This spring I paid attention because suddenly my knees really didn’t like it when I went jogging. And when I say suddenly, that is not hyperbole. It just happened, like a tipping point was reached and now my knees were Sore Knees. I watched my running pace get worse and worse. It was discouraging and depressing. I thought I might have to stop running, which has become my go-to Zen relaxation thing since I started back in 2009.
But then the knees…well, they didn’t exactly improve, but they did seem to hurt less. Was I just getting used to it? Whatever it was, my pace began to improve and by summer’s end I was pretty much back to normal, speed-wise. The knees still get sore, but they recover, and it’s never so bad I need to stop. So thumbs sideways there.
My weight loss has been more like weight maintenance. The problem is I’m maintaining at about 15 pounds higher than I want to be. My partner and I are going to suffer diet together for the new year, so I’m hoping there’s more progress there.
Work has been a bit of a trial for various reasons. It’s not terrible or anything, and I don’t want to go into detail on a public blog, but suffice to say it has had its share of frustrations. I don’t see it improving much, unfortunately, but you never know.
I only made it 22,222 words into my 2018 National Novel Writing Month novel. On the plus side, I am committed to continuing it, and did an actual outline, a major change for me. Other than the blog and NaNo, my writing has been pretty quiet this year. This was not my plan.
BC voters voted by over 60% to keep the first-past-the-post system for provincial elections. The referendum ballot was a muddled mess, so I think people probably would have voted for whatever was listed first, no matter what it was.
But 2018 has not been all bad. On the positive side:
I have developed (ho ho) an interest in photography and now take all kinds of photos with my smartphone. I don’t know if I will graduate to a dedicated camera again, but it’s already changed how I view the world. I’m always looking for a good shot. You can see some of them here. Looking for shots has the side effect of making me see (and appreciate) detail than I skipped over before. The world is a richer place now.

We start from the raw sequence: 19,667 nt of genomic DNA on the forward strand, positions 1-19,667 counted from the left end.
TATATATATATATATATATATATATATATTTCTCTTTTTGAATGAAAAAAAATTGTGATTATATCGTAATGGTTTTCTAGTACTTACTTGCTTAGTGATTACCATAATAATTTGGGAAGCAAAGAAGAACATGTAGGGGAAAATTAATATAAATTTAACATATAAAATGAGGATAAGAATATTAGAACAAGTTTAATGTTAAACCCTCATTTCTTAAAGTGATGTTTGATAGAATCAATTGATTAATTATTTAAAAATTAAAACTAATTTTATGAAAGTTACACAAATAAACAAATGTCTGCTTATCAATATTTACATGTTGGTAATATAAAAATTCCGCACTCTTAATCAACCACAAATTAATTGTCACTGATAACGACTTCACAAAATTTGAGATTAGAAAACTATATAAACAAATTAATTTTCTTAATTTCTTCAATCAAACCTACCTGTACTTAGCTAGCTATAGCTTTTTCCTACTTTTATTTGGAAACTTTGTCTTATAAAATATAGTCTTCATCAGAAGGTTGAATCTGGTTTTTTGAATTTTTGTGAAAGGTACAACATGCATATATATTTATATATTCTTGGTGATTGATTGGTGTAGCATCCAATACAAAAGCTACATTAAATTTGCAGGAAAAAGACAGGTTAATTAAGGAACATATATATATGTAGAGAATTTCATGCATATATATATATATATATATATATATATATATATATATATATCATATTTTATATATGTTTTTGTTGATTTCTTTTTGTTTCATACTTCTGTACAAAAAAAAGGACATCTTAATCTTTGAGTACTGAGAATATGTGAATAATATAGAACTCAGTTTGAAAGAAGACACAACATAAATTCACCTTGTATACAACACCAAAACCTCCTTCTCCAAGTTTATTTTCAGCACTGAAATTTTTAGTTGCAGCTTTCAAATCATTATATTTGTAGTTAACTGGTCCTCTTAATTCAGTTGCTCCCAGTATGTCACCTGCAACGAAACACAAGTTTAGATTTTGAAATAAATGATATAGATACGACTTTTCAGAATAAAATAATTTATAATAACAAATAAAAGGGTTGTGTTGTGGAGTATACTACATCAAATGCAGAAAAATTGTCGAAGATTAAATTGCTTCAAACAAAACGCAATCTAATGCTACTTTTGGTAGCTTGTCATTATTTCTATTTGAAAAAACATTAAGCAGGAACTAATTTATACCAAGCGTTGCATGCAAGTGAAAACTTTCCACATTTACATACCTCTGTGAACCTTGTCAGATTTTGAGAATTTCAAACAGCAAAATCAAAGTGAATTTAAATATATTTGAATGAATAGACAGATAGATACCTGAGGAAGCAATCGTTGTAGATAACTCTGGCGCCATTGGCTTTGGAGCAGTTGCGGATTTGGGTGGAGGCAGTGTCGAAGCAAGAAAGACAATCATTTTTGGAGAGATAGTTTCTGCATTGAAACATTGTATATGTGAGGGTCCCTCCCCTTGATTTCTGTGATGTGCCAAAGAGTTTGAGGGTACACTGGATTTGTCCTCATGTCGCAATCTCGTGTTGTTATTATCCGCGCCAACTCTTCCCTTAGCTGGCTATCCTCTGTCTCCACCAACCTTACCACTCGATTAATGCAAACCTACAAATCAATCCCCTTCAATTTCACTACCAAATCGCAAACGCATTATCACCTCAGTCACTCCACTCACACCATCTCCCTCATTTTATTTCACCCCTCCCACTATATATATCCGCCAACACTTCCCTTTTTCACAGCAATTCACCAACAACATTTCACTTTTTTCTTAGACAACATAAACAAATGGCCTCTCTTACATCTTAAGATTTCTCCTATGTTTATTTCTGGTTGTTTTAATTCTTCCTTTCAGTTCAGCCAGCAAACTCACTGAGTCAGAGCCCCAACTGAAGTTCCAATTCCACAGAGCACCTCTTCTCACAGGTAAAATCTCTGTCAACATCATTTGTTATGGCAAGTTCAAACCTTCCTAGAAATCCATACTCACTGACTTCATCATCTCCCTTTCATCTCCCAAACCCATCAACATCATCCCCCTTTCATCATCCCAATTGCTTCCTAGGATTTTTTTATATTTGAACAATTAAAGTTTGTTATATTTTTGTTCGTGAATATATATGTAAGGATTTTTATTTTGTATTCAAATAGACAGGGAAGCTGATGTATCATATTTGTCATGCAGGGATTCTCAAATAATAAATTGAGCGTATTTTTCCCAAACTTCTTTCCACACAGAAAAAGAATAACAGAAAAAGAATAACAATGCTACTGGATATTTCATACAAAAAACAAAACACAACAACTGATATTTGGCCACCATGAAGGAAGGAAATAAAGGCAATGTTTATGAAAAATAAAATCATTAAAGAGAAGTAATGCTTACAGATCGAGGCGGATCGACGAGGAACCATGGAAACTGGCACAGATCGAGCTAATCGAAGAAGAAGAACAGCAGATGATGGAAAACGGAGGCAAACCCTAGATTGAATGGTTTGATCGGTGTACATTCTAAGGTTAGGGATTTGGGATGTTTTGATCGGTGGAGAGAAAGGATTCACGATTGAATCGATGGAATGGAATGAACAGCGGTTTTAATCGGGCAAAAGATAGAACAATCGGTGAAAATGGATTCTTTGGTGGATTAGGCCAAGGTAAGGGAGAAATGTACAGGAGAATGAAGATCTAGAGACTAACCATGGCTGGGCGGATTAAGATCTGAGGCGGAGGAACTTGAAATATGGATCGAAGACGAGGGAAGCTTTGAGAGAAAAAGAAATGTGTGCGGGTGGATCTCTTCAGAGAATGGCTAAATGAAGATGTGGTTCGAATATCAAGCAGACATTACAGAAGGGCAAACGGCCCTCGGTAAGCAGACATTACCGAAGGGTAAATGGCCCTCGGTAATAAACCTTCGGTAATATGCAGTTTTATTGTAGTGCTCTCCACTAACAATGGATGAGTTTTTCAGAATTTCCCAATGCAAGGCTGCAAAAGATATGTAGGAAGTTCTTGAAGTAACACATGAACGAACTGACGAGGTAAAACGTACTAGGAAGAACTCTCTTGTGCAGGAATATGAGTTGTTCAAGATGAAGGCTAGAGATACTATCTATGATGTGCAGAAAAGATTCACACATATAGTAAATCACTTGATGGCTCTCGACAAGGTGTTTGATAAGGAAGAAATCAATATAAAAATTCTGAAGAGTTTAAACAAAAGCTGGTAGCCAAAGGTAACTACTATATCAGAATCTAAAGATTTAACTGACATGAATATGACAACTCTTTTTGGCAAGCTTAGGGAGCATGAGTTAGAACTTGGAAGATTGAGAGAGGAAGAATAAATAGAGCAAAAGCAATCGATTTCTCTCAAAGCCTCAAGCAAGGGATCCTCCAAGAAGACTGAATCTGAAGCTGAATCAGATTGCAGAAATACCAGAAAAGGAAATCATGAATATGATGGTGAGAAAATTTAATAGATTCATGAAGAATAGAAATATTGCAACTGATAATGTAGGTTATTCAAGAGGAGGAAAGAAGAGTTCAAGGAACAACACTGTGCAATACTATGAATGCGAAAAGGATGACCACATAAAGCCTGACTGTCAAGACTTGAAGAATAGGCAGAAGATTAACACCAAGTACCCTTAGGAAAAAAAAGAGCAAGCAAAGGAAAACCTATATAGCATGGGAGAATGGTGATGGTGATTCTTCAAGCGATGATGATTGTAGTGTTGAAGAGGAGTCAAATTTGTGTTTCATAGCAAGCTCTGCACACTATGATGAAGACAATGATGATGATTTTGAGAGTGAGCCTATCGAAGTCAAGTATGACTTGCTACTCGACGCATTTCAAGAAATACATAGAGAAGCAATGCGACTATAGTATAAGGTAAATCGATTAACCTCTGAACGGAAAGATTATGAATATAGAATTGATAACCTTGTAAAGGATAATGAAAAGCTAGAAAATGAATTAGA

It hasn’t snowed this winter and none is in the forecast. (Technically I think we got a little wet snow while I was in bed a few nights ago, but it was gone by the time I woke up, therefore NO SNOW).
After buying a bunch of mechanical keyboards, I finally found one I really like, the CTRL from Massdrop, with Halo switches that are clicky, but not clacky, if you know what I mean.
I started baking bread.
I finally learned to love the treadmill. Well, maybe not love. More…not hate. (Also, the treadmill is now way easier on my knees than the elliptical.)
I remained donut-free after renewing my vow.
Um. The world didn’t end?
I may add more positive things later. While the year mostly sucked, I continue to be more optimist than pessimist, so I do not dread 2019. Next up: my New Year resolutions list, because everyone needs a good laugh.
The past week I’ve been on this weird up and down thing with the flu. Normally when I catch a bug it takes a predictable course. For the first couple of days I feel progressively worse, then I start to steadily improve after.
This particular bug started last weekend, when I just generally felt tired for no apparent reason. I skipped my run and generally didn’t do much. I went to work on Monday and again felt tired. I woke up around 1 a.m. Monday night to find myself shivering, even though I was tucked under the blankets and felt warm. Later I did feel warm, as in sweating profusely. I was officially sick.
I stayed home the next two days, then returned to work on Thursday, feeling better, but not great. Strangely, on Friday, I felt a lot worse again and once more stayed home. Saturday was worse, still, and I didn’t go outside the condo the entire day. I ended the evening sitting here with a desk fan blowing air at my face to keep me cool. Finally, we come to today, which started much the same, with naps, followed by tea, followed by more laying down and doing very little. I finally went out, to the store, and by the time dinner was over I began to feel a tiny bit like my normal self. It’s almost 9 p.m. as I type this and I once again sip in tea. I’ve turned the fan off now because I no longer feel like I’m broiling in my own skin.
I am hoping I finally have a little energy tomorrow.
Tonight, I look at my output for the weekend re: NaNoWriMo and the word count is easy: zero. I wrote nothing, because every time I sat to write, I was too tired to muster anything before going back to laying down some more. I also left almost all of my usual weekend chores undone. Still, cleaning the toilets can wait until I feel better. I would be more alarmed at the lack of writing output for NaNo, but I have an actual outline this year, and a bit of a buffer, so I should be able to get back on track fairly quickly (ho ho).